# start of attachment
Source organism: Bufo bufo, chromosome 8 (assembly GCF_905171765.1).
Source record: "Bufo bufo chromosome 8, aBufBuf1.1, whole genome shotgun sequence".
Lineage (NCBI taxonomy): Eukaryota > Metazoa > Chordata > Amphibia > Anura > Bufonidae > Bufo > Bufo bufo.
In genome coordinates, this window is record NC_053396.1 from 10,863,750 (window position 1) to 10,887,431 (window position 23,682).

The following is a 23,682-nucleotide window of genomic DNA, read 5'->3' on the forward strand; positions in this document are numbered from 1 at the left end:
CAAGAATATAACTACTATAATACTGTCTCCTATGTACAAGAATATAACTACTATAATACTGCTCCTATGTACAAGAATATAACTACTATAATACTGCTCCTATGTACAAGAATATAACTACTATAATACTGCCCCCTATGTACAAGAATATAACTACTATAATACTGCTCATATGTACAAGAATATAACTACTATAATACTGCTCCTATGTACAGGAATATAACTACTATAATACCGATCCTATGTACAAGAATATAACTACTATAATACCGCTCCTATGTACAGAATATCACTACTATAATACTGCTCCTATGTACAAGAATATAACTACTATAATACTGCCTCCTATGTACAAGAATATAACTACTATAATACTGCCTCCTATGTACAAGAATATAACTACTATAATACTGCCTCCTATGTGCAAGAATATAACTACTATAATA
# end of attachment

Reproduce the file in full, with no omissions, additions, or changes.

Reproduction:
Source organism: Bufo bufo, chromosome 8 (assembly GCF_905171765.1).
Source record: "Bufo bufo chromosome 8, aBufBuf1.1, whole genome shotgun sequence".
Lineage (NCBI taxonomy): Eukaryota > Metazoa > Chordata > Amphibia > Anura > Bufonidae > Bufo > Bufo bufo.
In genome coordinates, this window is record NC_053396.1 from 10,863,750 (window position 1) to 10,887,431 (window position 23,682).

The following is a 23,682-nucleotide window of genomic DNA, read 5'->3' on the forward strand; positions in this document are numbered from 1 at the left end:
CAAGAATATAACTACTATAATACTGTCTCCTATGTACAAGAATATAACTACTATAATACTGCTCCTATGTACAAGAATATAACTACTATAATACTGCTCCTATGTACAAGAATATAACTACTATAATACTGCCCCCTATGTACAAGAATATAACTACTATAATACTGCTCATATGTACAAGAATATAACTACTATAATACTGCTCCTATGTACAGGAATATAACTACTATAATACCGATCCTATGTACAAGAATATAACTACTATAATACCGCTCCTATGTACAGAATATCACTACTATAATACTGCTCCTATGTACAAGAATATAACTACTATAATACTGCCTCCTATGTACAAGAATATAACTACTATAATACTGCCTCCTATGTACAAGAATATAACTACTATAATACTGCCTCCTATGTGCAAGAATATAACTACTATAATA